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Space (Luck) Sphere Meet freak-folk ‘viola gypsy’ Anni M Fables

Space (Luck) Sphere

Meet freak-folk ‘viola gypsy’ Anni M Fables

“I had such gargantuan hands, maybe I should play viola instead!”

By Ian Browne Shamrock News

In the ‘Other Joint Café’ in Mullumbimby, after their gig there during the Mullumbimby Music Festival, I sat down with Anni-M-Fables, and her friend, Canadian Blues storyteller Scott Cook. More on this fella later…watch this sphere!

I love Anni’s CD 'Space (Luck) Sphere', the title itself reminds me of one of my favourite bands: Scotland’s Cocteau Twins. Anni’s fascinating music wanders along a truly creative Indie pathway. I’d like to suggest that Anni is a true ‘viola gypsy’, her music cries out ‘gypsy cabaret’. Playful, at times melancholy, the music; her voice itself, will surprise. Guests appear to delight with vocal harmonies, along with drums, tenor sax, banjo, organ and ‘toy piano’. A yearning viola forever leads the voyage; classical in songs like ‘3 Days’; hillbilly hoedown for ‘Alien’.

This weapon of wizardry in hand as if stalling for a while, reluctant to pack her life-line away after it brought so much pleasure to those enjoying the musical treat, Anni gave me the warmest of smiles, as both she and Scott joined me for a chat on the lounge. Finding familiarity in the human journey, Anni expressed her love of the tropical NW of this continent:

I lived in Halls Creek in the Kimberley for six months. It’s like another world, I loved it! Being among other languages, I felt like an alien. My time there was very special to me. I would love to travel Indigenous communities workshopping and mentoring kids in music, my dream job!

Anni M Fables

You were born in Tasmania, but where do you call home now?

Currently this glorious Byron Shire.

How has a life growing up in Tasmania influenced the sound of Anni M Fables today?

How would you describe this sound?

Tasmania has strong traditional folk roots and these sounds have somehow crept from my childhood into melodies like those in “Alien”. Then there are blues elements in my vocal harmonies which trace back to my very first experience improvising, over blues progressions with my brother. Classical harmony also shows up in my instrumental arrangements, reflecting all those years of academic study. I usually describe the music I play as indie-folk, or more specifically freak-folk. It has a storytelling core and is basically acoustic, though the melodies, progressions and rhythms involved can span an odd variety of genres.

What genres and their artists inspire you?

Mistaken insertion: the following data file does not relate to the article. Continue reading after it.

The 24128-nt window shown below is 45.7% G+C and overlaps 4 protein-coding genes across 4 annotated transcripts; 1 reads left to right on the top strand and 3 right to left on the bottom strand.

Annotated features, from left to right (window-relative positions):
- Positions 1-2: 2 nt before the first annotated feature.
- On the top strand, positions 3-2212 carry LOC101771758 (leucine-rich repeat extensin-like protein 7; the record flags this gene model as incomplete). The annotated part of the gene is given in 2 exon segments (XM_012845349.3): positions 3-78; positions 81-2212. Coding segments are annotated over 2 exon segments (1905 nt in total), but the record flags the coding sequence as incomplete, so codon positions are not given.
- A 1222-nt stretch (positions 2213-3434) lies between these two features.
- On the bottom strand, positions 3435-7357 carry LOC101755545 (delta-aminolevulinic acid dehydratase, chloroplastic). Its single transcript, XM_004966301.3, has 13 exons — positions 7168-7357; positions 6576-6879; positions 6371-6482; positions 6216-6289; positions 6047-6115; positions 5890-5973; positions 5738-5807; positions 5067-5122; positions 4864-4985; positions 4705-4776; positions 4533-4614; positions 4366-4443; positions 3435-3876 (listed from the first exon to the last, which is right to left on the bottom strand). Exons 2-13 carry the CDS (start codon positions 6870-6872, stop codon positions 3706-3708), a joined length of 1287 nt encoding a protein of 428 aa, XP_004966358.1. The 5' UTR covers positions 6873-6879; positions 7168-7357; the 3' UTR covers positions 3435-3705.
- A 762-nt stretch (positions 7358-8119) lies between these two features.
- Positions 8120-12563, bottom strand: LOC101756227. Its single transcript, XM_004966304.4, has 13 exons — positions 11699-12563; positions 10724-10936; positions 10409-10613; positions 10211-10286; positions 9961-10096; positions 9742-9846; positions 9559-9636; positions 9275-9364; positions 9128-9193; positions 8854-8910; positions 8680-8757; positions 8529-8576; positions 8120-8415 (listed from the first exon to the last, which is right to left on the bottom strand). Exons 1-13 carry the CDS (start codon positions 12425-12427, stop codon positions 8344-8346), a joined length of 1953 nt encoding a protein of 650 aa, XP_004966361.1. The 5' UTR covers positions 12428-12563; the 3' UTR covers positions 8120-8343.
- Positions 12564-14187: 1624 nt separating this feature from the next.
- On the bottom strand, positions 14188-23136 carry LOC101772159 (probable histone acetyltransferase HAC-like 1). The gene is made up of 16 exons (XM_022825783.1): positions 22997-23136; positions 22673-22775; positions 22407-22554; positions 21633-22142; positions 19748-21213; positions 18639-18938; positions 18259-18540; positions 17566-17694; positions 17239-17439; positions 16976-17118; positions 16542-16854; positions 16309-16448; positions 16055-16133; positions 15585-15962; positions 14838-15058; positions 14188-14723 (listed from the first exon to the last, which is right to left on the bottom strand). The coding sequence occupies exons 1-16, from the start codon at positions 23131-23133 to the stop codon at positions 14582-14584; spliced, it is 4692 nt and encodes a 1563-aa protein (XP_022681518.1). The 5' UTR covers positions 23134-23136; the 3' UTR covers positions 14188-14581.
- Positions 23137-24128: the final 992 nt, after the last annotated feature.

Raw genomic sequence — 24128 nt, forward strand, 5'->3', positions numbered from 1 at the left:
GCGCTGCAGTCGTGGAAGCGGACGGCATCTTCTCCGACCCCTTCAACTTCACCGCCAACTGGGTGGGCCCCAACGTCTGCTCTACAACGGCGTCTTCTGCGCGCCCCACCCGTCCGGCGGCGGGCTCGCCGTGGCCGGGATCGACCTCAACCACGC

All kinds of genres. I’ve been inspired by Patti Smith, Sharon Jones, Django Reinhardt & Stephane Grappelli, Antony and the Johnsons, Bob Dylan, Béla Fleck, Buffy Sainte Marie, Nick Cave & Warren Ellis, Jeff Buckley, Leonard Cohen, Gurrumul, Bonnie Raitt, St Vincent and Mazzy Star, to name a few.

‘Space (Luck) Sphere’ was recorded by Blake MacKay at Adanac Sound in Vancouver. What is your association with Canada?

Initially my association with Canada was a dear travel friend I met 10 years ago in Capetown. In 2014 I travelled to Alberta to catch up with her. I ended up staying for 3 years instead of 3 months, discovering a wondrous musical community in British Columbia and creating Space (Luck) Sphere along the way.

Your use of viola is both beautiful and varied. When did you first begin playing viola and why did you embark on this journey?

Thank you! Well when I was 12 or 13 years old and about two lessons into an illustrious career as a violinist, my sweet teacher opportunistically suggested that because I had such gargantuan hands maybe I should play viola instead. After many subsequent years playing the most uneventful parts in many orchestras I finally decided that instead I was going to play exactly what and how I wanted to. This began a new leg of my musical journey - working out how exactly to create the sounds in my mind.

What lay in the nuts-n-bolts of the song Alien? Where was this idea born?

The seed for this song was a little trouble I had with border security entering a certain country one day. Around the same time that dinosaur Abbott was penning a bunch of legislation in Australia including data retention and the anti-terrorism bill and respect for indigenous peoples remained at its usual dismal low. I was inspired by a marvellously fresh and optimistic star child to express my gripes about the state of the world from their perspective.

Within the chorus to 3 Days you are thankful of someone ‘tripping your ego’. Is this a moment in your life that humbled you; calmed the waters, or does it speak of feeling deserted by a loved one?

Yes, greatly humbled. The nature of the ego can be so insidious and slippery, sometimes when you think you’ve got it worked out you’re actually more entangled than ever. It’s such a divine favour to have another human break through your BS and keep you real, however painful that may be.

Where will Space (Luck) Sphere and the future take you to?

Who knows! I’m going to continue to share music at every opportunity, play shows far and wide and fine-tune my skills of expression. A second album is starting to take shape and it will be exciting to see how that project gradually comes to life - I’d love to record in Australia this time around.


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